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Origin and genetic diversity of an introduced wall lizard population and its cryptic congener

In: Amphibia-Reptilia
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  • 1 1Department of Biogeography, Trier University, D-54286 Trier, Germany
  • | 2 2Section Zoologie des Vertébrés, Musée National d’Histoire Naturelle, L-2160 Luxembourg
  • | 3 3Ecologie et Biogéographie des Vertébrés, Ecole Pratique des Hautes Etudes, UMR 5175, CEFE-CNRS, Montpellier, France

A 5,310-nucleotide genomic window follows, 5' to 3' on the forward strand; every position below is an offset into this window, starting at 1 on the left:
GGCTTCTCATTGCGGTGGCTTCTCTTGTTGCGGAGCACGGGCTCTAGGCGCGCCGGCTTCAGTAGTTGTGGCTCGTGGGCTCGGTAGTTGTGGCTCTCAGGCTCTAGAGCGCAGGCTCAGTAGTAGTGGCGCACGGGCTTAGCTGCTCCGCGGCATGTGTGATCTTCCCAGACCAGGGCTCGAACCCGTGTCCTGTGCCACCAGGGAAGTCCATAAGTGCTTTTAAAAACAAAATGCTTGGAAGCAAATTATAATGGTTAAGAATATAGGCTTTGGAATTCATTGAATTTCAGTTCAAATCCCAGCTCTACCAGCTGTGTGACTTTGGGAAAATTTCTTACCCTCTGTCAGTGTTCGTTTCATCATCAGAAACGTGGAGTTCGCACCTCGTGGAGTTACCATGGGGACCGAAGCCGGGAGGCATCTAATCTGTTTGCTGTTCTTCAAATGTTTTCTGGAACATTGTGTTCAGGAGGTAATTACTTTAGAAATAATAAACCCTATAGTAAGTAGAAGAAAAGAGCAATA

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The Common Wall Lizard (Podarcis muralis) has been introduced within large parts of Central Europe, the UK and parts of North America. In an introduced population of this species in Lower Saxony, Germany, we found in addition to mtDNA haplotypes of P. muralis also haplotypes of its congener Podarcis liolepis, a species that hitherto has never been recorded outside its native range. We therefore, (1) wanted to identify the geographic origin of the founder individuals of both non-native populations, (2) test for hybridization between introduced individuals of both species in Germany and (3) compare levels of genetic diversity between native and introduced populations. We sequenced a fragment of the mitochondrial cytochrome b gene and genotyped individuals of the introduced as well as native populations of both species at eleven microsatellite loci. Our results suggest that the founders presumably stem from a region in the eastern Pyrenees, where sympatric populations of P. muralis and P. liolepis are known. No evidence for gene flow between the two species was found in the introduced population. These results are consistent with behavioural observations indicating agonistic interactions of P. muralis towards P. liolepis rather than cross-species attraction. Compared to the native populations, high levels of genetic diversity have been retained in the introduced population of both species and no evidence for a genetic bottleneck was found. The effective population size was high in P. muralis, but substantially smaller in P. liolepis.

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